Death of a Gossip

Published: 1985
Author: M.C. Beaton

A cosy Highland mystery – no blood but plenty of humour


Oh the weather outside is frightful and the fire is so delightful so while we’ve no place to go let’s get reading. Actually the weather outside is frightful, woke up yesterday morning to an unexpected covering of snow outside so it was the perfect day to sit inside writing reviews and doing some reading under a blanket. It was a day to be all warm and cosy… a bell rang in my head. Fab blogger Jenn over at Jenn’s Bookshelf is hosting a Cozy Mystery Week and it was the perfect day to get my submission ready.

Some bloggers are adding a new review every day but I’m not such a cozy mystery fan that I could do that but the week was a good opportunity to have a nice, easy, fun read. Having tried M.C. Beaton’s Agatha Raisin series earlier in the year I took the huge leap to her Hamish MacBeth series and the first novel in the chronicles of the Highland bobby, Death of a Gossip. Best known in the UK as the inspiration for the TV series which at the beginning of Robert Carlyle’s career, the Hamish MacBeth series has been running since 1985 with an impressive 28 novels in that time.

Cozy (Cosy as it’s properly spelt here in the UK) mysteries are those mystery stories which are a little gentler than the majority. There may be murder but there’s little mayhem. There’s more likely to be humour and whimsy running through the narrative rather than blood and guts and that’s exactly how it is with Death of a Gossip.

In the fictional shortbread tin Highland village of Lochdubh a disparate group comes together to learn how to fish but the bad behaviour of one particularly vicious member of the group threatens the happiness and harmony of the gathering – until the gossip is found drowned in the loch tied up with fishing line. It’s up to Constable MacBeth to unmask the murderer and restore harmony to his village, while at the same time scrounging food and sending money home to his parents and many younger siblings.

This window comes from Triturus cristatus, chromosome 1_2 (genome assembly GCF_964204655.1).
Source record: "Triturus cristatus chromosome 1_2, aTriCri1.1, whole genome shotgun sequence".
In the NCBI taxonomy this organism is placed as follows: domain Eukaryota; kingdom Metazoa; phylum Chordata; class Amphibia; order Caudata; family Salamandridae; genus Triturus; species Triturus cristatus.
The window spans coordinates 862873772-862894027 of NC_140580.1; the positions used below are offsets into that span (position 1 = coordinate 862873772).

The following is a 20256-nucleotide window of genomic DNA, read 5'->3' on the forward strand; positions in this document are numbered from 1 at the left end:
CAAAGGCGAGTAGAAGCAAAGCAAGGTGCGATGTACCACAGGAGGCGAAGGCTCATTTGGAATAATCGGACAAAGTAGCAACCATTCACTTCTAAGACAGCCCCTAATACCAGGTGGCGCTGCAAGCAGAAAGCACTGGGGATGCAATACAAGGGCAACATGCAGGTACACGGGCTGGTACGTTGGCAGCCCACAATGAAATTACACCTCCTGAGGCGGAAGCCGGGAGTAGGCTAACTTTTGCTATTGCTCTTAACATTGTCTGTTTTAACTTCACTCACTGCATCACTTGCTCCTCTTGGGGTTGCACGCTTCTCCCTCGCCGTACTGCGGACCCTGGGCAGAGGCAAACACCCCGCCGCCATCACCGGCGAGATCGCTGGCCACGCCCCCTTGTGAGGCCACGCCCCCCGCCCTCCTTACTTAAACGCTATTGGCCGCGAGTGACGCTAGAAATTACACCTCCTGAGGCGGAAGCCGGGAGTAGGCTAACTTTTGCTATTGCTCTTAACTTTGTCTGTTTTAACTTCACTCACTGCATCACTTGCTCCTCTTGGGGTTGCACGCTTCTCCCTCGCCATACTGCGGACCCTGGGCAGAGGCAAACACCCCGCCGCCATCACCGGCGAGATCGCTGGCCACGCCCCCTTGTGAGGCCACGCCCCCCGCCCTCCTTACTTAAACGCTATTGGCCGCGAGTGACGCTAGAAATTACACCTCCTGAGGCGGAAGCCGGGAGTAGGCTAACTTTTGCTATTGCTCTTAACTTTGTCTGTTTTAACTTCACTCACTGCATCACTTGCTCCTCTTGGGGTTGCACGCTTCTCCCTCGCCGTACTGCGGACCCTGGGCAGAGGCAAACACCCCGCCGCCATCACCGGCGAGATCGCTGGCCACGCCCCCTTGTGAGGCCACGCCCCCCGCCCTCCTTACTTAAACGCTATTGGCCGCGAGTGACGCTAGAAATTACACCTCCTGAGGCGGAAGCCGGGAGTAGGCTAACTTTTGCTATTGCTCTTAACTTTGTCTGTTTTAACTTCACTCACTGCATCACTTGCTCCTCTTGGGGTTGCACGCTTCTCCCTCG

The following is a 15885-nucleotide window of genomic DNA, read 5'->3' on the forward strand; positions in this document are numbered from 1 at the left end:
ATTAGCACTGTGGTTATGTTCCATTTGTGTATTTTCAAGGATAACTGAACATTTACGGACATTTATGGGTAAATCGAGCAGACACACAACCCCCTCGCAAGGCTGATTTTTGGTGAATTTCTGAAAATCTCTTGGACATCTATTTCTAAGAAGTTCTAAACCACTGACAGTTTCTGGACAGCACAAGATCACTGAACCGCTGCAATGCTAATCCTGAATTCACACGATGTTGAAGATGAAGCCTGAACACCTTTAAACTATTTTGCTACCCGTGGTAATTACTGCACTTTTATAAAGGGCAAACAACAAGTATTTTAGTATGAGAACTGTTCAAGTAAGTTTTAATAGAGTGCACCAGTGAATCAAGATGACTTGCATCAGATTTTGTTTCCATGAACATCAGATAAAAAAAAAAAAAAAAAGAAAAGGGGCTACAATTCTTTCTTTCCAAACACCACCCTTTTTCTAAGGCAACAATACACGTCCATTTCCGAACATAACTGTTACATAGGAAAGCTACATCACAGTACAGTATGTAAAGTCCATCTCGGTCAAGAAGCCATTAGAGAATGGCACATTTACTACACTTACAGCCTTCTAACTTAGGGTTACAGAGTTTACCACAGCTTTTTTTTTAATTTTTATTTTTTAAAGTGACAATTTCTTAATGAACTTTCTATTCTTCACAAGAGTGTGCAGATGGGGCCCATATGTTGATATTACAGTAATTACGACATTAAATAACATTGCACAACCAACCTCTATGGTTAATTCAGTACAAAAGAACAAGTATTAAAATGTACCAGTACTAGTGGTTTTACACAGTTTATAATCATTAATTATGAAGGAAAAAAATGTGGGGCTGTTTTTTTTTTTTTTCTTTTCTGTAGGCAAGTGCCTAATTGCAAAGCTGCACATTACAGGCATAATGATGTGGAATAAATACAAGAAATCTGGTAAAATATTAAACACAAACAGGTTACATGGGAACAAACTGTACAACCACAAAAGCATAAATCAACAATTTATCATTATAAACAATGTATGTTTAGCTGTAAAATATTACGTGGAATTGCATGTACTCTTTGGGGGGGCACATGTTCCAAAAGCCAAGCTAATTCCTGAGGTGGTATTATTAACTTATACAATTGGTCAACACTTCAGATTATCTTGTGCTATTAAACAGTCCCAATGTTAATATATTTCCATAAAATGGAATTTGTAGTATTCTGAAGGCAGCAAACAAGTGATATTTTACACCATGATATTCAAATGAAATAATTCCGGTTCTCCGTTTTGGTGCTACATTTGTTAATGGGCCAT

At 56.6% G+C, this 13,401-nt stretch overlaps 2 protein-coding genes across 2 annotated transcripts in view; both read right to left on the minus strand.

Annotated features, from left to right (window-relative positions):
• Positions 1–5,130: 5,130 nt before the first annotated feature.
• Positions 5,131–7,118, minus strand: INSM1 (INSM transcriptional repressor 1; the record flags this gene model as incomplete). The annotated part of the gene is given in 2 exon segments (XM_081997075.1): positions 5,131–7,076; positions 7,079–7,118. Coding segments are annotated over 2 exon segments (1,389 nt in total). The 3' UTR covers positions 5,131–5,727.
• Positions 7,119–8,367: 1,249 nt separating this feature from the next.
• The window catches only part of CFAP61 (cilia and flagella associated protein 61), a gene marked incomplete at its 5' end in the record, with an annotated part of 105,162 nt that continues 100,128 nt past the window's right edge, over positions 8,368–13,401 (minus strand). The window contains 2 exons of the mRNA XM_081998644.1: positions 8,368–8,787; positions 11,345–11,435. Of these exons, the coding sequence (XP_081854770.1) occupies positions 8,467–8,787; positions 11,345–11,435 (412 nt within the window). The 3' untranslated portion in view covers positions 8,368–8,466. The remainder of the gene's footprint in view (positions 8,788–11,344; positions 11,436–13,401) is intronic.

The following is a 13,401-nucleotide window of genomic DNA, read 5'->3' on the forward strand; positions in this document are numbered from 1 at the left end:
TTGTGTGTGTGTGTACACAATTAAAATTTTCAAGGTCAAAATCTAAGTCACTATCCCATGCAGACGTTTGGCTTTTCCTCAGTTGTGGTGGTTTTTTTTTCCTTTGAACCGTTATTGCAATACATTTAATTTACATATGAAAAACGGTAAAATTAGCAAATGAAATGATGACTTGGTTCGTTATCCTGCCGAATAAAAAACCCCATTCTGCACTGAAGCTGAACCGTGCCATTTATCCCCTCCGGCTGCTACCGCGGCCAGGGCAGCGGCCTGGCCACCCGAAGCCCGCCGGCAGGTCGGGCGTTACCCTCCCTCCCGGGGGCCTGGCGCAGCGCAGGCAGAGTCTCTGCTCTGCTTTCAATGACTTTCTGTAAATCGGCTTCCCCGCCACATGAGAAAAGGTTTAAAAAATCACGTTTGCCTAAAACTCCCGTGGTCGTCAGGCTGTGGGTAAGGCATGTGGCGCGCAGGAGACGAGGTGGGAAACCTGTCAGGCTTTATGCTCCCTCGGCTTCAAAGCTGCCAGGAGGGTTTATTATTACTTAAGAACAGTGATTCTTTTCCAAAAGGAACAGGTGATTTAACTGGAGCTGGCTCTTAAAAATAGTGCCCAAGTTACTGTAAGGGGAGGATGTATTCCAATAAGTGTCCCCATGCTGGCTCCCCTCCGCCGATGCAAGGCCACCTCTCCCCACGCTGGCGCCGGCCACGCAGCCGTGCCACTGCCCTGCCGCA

Like Agatha Raisin and The Quiche of Death there’s nothing in Death of a Gossip to trouble the hardened mystery buff, but I suspect that’s not the point of the cosy mystery. I actually didn’t want to read this book to wonder who the killer was or to try to unravel any fiendish, hidden clues. I wanted to revel in the gentle humour and get to know sweet characters and there was plenty of both here. Hamish is an engaging hero who could never be accused of being sexy or adventurous but I’ll bet than in all 28 books he’ll never fail to get his man. The Scottish Highlands are painted beautifully by Beaton and the tourist board must love the image they portray of the country – this isn’t Rankin’s blood soaked Edinburgh or the mean streets of McIlvanney’s Glasgow. This is a gentler, more appealing Scotland – despite the murder (although to be fair, the victim had it coming).

If you’re looking for a gentle, enjoyable, fun mystery read that will happily while away a few hours while the snow falls outside then you could do lots worse than M.C. Beaton’s Hamish MacBeth series. As winter kicks in I’m sure I’ll be reading more of these fun little books.

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